In his address, the Board Chairman of the National Film Authority, David Dontoh, emphasised the positive waves of the summit.

According to him, the ACS was a worthy project that had come to document Africa’s history, culture, people and everything African. 

“African Cinema Summit is something that has come to document our history, our culture and everything about us so that when we are not around, the seed we are sowing today will germinate for succeeding generations to know and understand that there lived in this country some people who took particular interest in the development of the industry,” he noted.

Last year, the inaugural Africa Cinema Summit brought together representatives from 20 African countries.

The event facilitated critical discussions on the cinema landscape in Africa, focusing on exploring and tailoring opportunities to suit the unique characteristics of each geographic location across the continent.

In line with this year’s theme, ACS aims to consolidate the progress made in the African cinema industry, driving growth in quality local content production and consumption.

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The move was applauded by co-founder and former Group Managing Director, Filmhouse Group, Moses Babatope, at the launch. 

He disclosed that a number of participants at last year’s summit lauded its impact as players in the African film industry.

“I want to celebrate the Africa Cinema Summit last year. Speaking to a number of international players before and after the event, it was indeed a world-class event put up by the National Film Authority,” he said. 

Investment

Film has long been a powerful tool for promoting African culture, documenting history, and showcasing unique stories.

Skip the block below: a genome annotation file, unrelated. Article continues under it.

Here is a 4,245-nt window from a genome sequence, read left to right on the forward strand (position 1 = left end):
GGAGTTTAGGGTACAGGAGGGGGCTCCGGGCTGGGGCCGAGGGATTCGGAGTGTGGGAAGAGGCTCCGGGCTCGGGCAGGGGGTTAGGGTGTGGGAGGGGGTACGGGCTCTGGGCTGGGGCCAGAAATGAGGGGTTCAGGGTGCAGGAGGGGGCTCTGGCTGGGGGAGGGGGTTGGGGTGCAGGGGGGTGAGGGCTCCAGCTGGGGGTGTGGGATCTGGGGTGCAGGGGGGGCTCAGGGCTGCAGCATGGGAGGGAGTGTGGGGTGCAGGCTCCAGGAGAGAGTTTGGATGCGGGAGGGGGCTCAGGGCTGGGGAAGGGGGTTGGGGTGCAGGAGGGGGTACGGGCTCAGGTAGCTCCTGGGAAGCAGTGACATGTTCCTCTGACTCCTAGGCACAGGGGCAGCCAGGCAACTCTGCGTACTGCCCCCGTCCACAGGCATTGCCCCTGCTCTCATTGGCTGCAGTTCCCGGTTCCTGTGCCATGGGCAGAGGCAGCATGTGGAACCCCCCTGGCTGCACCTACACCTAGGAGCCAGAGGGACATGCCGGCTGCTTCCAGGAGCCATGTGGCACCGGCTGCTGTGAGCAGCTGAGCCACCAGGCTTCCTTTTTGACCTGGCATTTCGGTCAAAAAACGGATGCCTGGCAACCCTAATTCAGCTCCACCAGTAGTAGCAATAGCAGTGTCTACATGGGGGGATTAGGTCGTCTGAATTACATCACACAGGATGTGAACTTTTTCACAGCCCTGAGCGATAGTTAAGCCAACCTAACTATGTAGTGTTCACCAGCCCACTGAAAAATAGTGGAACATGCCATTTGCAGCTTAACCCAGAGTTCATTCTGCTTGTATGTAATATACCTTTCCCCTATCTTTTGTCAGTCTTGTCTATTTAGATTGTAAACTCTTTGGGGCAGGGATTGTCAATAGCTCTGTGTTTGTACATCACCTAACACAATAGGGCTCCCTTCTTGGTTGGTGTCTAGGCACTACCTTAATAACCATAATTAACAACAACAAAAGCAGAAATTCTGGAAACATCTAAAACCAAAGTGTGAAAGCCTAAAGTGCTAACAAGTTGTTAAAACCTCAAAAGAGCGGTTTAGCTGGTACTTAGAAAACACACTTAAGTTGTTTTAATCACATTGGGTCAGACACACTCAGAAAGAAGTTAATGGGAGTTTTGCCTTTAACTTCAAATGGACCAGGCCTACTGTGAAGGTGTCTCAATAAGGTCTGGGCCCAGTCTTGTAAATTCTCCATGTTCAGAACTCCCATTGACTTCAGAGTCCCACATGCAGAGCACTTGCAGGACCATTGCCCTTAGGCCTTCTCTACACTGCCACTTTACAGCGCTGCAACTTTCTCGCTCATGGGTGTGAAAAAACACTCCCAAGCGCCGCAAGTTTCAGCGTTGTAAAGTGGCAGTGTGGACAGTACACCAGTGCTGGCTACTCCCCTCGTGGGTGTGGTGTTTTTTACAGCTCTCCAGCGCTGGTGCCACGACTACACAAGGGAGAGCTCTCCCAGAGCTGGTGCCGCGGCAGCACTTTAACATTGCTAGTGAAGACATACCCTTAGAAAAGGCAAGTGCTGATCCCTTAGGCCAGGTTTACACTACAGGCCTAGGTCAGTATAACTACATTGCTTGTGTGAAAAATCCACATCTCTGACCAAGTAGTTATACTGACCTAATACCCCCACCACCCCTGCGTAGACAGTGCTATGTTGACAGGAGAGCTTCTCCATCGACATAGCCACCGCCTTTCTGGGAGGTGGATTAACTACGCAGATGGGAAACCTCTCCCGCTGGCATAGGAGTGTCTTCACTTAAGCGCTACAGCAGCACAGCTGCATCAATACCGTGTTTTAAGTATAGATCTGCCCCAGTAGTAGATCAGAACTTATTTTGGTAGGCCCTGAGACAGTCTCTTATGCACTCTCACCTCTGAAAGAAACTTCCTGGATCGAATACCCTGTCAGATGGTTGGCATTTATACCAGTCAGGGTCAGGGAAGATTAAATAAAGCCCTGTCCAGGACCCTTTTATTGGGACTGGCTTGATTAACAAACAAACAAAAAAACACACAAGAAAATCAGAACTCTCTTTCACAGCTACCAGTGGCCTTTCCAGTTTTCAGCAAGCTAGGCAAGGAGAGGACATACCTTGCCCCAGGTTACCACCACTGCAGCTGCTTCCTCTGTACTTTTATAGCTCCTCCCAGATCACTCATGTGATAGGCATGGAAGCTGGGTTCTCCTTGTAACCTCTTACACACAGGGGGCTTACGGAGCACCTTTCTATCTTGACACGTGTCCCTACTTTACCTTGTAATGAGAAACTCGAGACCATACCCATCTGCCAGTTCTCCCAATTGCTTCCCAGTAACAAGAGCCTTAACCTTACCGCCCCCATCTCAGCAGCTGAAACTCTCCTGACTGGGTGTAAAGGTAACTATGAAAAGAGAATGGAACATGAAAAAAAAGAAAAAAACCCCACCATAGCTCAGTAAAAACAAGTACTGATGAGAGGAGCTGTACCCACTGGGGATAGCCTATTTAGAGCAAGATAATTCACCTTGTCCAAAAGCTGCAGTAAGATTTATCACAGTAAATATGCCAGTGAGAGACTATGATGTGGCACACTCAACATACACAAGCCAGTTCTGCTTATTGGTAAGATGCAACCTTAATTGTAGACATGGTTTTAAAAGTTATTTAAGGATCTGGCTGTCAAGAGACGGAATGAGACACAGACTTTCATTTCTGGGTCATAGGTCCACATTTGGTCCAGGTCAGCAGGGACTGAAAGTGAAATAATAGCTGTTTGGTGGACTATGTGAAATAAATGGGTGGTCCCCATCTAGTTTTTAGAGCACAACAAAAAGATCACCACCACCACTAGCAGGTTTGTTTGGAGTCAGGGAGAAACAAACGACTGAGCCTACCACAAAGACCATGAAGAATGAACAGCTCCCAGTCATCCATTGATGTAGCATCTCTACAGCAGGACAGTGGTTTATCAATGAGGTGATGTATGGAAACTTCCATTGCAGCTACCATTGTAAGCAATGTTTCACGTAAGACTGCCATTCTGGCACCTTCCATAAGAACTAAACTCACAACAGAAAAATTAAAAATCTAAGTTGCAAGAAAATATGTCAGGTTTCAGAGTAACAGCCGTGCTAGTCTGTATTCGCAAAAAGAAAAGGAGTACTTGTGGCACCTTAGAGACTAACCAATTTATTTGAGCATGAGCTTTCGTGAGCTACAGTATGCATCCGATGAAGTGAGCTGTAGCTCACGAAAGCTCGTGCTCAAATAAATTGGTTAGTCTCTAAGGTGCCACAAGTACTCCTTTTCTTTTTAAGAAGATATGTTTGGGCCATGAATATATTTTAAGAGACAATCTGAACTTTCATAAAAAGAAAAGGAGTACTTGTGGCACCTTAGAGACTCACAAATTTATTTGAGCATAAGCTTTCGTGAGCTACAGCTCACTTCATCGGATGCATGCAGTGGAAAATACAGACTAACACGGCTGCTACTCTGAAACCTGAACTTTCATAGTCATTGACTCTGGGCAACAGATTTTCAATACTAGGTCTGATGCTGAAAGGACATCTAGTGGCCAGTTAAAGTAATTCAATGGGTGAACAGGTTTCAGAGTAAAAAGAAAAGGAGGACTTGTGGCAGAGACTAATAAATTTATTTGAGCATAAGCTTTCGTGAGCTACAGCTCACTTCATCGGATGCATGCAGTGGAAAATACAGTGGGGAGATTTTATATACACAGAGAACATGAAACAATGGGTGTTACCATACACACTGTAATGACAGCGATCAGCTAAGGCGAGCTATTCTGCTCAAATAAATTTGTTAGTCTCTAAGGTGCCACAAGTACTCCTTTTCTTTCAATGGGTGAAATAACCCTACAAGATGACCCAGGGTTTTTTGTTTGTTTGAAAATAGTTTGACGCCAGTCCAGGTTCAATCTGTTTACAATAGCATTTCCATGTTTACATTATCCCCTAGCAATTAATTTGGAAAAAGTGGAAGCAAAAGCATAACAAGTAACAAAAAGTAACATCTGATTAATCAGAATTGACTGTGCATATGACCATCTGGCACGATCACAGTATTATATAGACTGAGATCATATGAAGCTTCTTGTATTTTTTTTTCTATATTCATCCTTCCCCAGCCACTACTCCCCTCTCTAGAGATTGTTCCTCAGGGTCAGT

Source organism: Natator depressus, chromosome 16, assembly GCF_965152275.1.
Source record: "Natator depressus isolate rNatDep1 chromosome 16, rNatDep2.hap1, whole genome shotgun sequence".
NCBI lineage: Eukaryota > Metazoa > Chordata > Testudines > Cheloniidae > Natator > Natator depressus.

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The ACS recognises this significance and seeks to trumpet Africa's rich cultural heritage to the world. 

The Country Manager for Silverbird Ghana, Funmi Onuma, said the above could be achieved with quality content and called for both private and government support for the film sector.

“It’s expensive to produce good content and it’s also expensive to market them, so let's support the cinema agenda. By investing in cinemas and supporting local content production, we can preserve our cultural legacy for future generations,” she said. 

The inaugural ACS in 2023 set the stage for this year's event, convening representatives from 20 African countries to facilitate critical discussions on the cinema landscape in Africa.

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The success of the maiden edition highlighted the potential of the summit to shape the future of African cinema and stakeholders in the African film industry eagerly await this year’s event in October. 

As the continent's film industry continues to evolve, Ms Asante is confident the ACS will play a vital role in promoting African culture, driving investment in cinemas, and supporting local content production.